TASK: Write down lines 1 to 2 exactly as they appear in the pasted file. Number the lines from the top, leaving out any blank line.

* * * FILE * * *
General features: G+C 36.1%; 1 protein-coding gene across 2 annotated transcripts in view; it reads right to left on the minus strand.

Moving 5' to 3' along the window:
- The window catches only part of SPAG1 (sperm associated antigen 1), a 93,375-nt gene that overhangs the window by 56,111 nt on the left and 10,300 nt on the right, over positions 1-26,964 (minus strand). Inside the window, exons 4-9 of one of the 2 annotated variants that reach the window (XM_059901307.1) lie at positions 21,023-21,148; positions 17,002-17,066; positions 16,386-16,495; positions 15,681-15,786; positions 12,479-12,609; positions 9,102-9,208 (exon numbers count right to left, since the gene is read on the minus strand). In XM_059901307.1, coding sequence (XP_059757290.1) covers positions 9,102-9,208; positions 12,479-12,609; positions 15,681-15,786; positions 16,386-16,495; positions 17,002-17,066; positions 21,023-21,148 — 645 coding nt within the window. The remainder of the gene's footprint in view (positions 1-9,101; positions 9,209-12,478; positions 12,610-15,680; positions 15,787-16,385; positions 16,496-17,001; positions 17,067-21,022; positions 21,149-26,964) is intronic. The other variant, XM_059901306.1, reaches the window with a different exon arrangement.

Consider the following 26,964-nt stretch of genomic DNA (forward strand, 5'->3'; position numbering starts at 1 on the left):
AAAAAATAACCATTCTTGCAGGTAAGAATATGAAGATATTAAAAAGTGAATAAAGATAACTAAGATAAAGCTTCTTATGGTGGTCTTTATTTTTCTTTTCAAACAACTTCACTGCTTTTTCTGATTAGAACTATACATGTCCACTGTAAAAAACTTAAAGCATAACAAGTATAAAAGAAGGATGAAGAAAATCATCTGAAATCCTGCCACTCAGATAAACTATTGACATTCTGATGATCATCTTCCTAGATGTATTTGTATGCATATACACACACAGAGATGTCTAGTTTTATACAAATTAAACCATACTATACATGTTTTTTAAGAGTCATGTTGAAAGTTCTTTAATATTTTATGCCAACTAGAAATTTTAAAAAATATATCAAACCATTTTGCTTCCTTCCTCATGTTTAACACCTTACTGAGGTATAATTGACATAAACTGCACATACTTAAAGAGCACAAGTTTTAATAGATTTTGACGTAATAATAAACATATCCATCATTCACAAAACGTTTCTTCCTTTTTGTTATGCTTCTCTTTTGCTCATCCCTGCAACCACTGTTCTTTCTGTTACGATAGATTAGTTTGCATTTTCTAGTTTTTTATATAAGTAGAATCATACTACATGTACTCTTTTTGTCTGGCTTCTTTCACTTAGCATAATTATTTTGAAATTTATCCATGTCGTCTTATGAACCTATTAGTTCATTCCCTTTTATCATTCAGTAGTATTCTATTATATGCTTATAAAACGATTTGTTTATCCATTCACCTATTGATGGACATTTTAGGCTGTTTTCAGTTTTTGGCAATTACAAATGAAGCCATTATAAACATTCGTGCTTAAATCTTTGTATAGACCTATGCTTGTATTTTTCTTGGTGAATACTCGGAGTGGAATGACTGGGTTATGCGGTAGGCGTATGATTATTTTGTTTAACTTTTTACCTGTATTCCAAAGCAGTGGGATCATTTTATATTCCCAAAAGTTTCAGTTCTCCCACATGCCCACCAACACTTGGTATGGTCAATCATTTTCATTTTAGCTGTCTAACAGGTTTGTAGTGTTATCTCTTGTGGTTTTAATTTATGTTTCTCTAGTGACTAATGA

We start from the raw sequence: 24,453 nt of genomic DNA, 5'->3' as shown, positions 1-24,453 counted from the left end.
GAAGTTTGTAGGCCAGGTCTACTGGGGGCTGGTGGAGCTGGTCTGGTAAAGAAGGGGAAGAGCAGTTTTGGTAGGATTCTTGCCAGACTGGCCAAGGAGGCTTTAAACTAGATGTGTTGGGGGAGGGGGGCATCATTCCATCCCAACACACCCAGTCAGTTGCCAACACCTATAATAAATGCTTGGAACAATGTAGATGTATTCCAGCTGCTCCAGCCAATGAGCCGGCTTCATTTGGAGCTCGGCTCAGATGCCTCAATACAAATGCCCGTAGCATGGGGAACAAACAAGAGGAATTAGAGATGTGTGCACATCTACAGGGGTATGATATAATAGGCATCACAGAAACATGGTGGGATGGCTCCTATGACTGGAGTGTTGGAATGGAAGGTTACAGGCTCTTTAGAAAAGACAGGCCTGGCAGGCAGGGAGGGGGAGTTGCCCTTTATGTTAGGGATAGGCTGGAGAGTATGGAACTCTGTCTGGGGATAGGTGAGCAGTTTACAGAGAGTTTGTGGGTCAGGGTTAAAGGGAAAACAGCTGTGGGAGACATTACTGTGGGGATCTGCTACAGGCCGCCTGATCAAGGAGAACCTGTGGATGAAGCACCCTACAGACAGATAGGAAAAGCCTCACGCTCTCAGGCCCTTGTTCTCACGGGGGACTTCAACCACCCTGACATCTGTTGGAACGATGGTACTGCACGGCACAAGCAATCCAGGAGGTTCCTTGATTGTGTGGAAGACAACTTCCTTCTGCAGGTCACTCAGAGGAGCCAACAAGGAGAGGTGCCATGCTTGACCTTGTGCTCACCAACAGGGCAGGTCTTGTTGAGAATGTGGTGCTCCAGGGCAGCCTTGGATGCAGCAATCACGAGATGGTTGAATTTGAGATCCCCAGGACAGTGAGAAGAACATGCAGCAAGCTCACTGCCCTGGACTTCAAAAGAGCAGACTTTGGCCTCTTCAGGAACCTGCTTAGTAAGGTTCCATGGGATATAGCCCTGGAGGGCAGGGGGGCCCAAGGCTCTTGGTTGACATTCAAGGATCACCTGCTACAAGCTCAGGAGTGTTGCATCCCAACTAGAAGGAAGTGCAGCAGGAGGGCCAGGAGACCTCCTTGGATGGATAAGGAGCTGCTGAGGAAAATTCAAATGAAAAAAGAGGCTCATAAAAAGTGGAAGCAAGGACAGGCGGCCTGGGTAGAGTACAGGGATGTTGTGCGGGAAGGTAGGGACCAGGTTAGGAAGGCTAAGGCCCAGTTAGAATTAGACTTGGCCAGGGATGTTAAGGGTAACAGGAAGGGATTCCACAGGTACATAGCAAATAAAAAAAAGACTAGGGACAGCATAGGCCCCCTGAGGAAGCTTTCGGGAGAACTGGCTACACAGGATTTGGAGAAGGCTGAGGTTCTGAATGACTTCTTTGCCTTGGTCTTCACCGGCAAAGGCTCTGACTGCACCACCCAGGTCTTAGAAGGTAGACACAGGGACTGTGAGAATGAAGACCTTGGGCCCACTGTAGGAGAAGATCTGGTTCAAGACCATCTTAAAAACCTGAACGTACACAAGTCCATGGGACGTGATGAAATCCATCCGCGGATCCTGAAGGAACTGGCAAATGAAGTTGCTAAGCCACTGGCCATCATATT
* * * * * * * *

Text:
General features: G+C 36.1%; 1 protein-coding gene across 2 annotated transcripts in view; it reads right to left on the minus strand.

Moving 5' to 3' along the window: